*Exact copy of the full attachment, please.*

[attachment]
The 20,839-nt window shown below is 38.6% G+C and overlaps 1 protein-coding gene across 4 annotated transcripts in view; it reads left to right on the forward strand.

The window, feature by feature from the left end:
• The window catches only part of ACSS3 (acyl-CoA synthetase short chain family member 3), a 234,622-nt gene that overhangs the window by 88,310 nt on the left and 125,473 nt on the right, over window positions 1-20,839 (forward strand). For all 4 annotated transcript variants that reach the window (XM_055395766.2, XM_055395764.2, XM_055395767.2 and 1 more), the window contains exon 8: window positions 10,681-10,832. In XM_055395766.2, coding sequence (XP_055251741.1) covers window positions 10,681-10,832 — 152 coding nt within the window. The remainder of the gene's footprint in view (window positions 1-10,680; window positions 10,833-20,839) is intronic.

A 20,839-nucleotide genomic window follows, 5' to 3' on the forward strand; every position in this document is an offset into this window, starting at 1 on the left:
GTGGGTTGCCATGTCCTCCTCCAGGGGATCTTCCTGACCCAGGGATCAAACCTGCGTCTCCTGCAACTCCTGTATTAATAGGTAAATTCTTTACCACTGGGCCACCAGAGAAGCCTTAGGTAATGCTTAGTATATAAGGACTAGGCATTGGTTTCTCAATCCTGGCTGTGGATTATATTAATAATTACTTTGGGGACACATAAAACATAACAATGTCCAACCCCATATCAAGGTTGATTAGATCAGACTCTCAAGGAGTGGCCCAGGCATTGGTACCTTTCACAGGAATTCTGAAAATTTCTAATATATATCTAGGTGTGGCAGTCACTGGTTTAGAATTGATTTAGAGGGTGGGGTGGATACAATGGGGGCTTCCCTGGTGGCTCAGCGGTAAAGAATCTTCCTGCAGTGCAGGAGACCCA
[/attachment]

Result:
The 20,839-nt window shown below is 38.6% G+C and overlaps 1 protein-coding gene across 4 annotated transcripts in view; it reads left to right on the forward strand.

The window, feature by feature from the left end:
• The window catches only part of ACSS3 (acyl-CoA synthetase short chain family member 3), a 234,622-nt gene that overhangs the window by 88,310 nt on the left and 125,473 nt on the right, over window positions 1-20,839 (forward strand). For all 4 annotated transcript variants that reach the window (XM_055395766.2, XM_055395764.2, XM_055395767.2 and 1 more), the window contains exon 8: window positions 10,681-10,832. In XM_055395766.2, coding sequence (XP_055251741.1) covers window positions 10,681-10,832 — 152 coding nt within the window. The remainder of the gene's footprint in view (window positions 1-10,680; window positions 10,833-20,839) is intronic.

A 20,839-nucleotide genomic window follows, 5' to 3' on the forward strand; every position in this document is an offset into this window, starting at 1 on the left:
GTGGGTTGCCATGTCCTCCTCCAGGGGATCTTCCTGACCCAGGGATCAAACCTGCGTCTCCTGCAACTCCTGTATTAATAGGTAAATTCTTTACCACTGGGCCACCAGAGAAGCCTTAGGTAATGCTTAGTATATAAGGACTAGGCATTGGTTTCTCAATCCTGGCTGTGGATTATATTAATAATTACTTTGGGGACACATAAAACATAACAATGTCCAACCCCATATCAAGGTTGATTAGATCAGACTCTCAAGGAGTGGCCCAGGCATTGGTACCTTTCACAGGAATTCTGAAAATTTCTAATATATATCTAGGTGTGGCAGTCACTGGTTTAGAATTGATTTAGAGGGTGGGGTGGATACAATGGGGGCTTCCCTGGTGGCTCAGCGGTAAAGAATCTTCCTGCAGTGCAGGAGACCCA